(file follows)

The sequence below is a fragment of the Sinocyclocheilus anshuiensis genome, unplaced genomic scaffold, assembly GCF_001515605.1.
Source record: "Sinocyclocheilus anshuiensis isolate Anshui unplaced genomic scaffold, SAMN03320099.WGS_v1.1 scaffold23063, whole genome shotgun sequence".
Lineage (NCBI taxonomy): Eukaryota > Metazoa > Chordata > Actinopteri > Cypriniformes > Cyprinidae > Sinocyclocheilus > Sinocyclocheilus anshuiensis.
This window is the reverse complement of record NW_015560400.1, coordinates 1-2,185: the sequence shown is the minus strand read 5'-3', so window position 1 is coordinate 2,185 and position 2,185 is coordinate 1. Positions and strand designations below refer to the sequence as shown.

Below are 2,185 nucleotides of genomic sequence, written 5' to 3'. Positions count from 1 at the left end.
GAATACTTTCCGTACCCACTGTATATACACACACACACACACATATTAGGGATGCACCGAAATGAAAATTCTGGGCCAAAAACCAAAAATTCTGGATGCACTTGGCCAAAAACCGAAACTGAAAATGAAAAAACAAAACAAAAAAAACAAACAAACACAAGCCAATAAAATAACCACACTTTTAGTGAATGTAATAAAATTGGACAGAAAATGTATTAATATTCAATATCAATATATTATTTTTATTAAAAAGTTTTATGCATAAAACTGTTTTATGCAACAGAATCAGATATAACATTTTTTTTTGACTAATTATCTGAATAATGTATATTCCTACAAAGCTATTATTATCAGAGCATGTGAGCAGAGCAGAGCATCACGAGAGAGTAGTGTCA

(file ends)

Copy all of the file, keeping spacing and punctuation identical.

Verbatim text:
The sequence below is a fragment of the Sinocyclocheilus anshuiensis genome, unplaced genomic scaffold, assembly GCF_001515605.1.
Source record: "Sinocyclocheilus anshuiensis isolate Anshui unplaced genomic scaffold, SAMN03320099.WGS_v1.1 scaffold23063, whole genome shotgun sequence".
Lineage (NCBI taxonomy): Eukaryota > Metazoa > Chordata > Actinopteri > Cypriniformes > Cyprinidae > Sinocyclocheilus > Sinocyclocheilus anshuiensis.
This window is the reverse complement of record NW_015560400.1, coordinates 1-2,185: the sequence shown is the minus strand read 5'-3', so window position 1 is coordinate 2,185 and position 2,185 is coordinate 1. Positions and strand designations below refer to the sequence as shown.

Below are 2,185 nucleotides of genomic sequence, written 5' to 3'. Positions count from 1 at the left end.
GAATACTTTCCGTACCCACTGTATATACACACACACACACACATATTAGGGATGCACCGAAATGAAAATTCTGGGCCAAAAACCAAAAATTCTGGATGCACTTGGCCAAAAACCGAAACTGAAAATGAAAAAACAAAACAAAAAAAACAAACAAACACAAGCCAATAAAATAACCACACTTTTAGTGAATGTAATAAAATTGGACAGAAAATGTATTAATATTCAATATCAATATATTATTTTTATTAAAAAGTTTTATGCATAAAACTGTTTTATGCAACAGAATCAGATATAACATTTTTTTTTGACTAATTATCTGAATAATGTATATTCCTACAAAGCTATTATTATCAGAGCATGTGAGCAGAGCAGAGCATCACGAGAGAGTAGTGTCA